Cooler temperatures hurt tomato crop

FORT WAYNE, Ind. (WANE)  If you’ve been to the grocery store lately and noticed fewer tomatoes, you’re not alone.

According to The Purdue Extension Office, cooler temperatures and lack of sun are to blame.

“If you like fried green tomatoes, this would be the year I think,” said Pat Marsh, a local gardener.

Marsh’s husband has grown their tomatoes every summer for 35 years, never coming up short.

“50, 100, I know a lot,” said Marsh.

However, this year, with only about five edible tomatoes so far out of 24 plants, their summer ritual just isn’t the same.

“I love having them on sandwiches and salads and all that and right now, I can’t do that and the ones you buy at the store, I don’t like as well as the homegrown ones,” said Marsh.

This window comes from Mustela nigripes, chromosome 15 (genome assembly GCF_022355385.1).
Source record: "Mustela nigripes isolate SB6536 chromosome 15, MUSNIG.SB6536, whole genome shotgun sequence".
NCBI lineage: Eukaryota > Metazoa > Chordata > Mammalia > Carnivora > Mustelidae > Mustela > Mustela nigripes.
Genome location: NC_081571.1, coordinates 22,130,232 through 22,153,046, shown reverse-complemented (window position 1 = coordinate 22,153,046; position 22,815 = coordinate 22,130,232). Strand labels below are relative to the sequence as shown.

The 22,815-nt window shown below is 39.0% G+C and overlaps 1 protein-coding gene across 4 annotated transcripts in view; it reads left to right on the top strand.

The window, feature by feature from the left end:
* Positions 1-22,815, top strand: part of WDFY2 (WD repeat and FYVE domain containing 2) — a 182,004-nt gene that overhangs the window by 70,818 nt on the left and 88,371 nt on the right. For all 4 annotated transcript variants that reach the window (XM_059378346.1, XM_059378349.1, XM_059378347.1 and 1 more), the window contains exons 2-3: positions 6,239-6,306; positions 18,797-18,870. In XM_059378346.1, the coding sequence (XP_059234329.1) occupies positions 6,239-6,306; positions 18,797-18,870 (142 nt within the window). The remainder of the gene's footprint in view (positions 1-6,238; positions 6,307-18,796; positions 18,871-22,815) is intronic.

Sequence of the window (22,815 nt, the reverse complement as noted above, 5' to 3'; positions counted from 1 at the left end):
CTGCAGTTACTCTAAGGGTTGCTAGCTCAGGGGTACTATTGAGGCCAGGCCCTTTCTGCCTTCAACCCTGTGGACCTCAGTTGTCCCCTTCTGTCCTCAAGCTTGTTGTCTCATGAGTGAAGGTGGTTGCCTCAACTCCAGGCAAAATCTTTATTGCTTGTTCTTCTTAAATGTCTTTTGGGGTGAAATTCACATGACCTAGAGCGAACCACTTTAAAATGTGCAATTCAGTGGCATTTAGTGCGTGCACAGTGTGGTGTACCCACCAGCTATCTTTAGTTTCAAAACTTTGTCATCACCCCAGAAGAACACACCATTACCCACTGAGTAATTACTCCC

Ricky Kemery, Purdue Extension Educator, said Marsh isn’t alone.

The agency has received several calls from folks in the area, complaining about this year’s tomato supply.

“They originally come from the foothills of the Andes Mountains around Ecuador and Chile and all those places, they’re used to a little bit warmer temperatures than we’ve experienced this year,” said Kemery.

In fact, Kemery said most fruits and vegetables are behind by about three to four weeks.

You’re at a bigger disadvantage if you planted later.

“Now we’re entering into the part of the year where the day length is decreased and that can have an effect on how crops maturate over time,” said Kemery.

Kemery said there is still hope, though.

If conditions keep up, he recommends hanging up your tomato plant.

“You can actually rip the whole plant out of the ground, hang it up in the garage or somewhere else and the tomatoes will ripen,” said Kemery.

You can also pick the tomatoes and put them out on your counter.

“By golly, the tomatoes are probably going to ripen, unless something really strange happens,” said Kemery.

Kemery recommends also using plastic mulch under tomatoes, or even aluminum foil to keep them warm.

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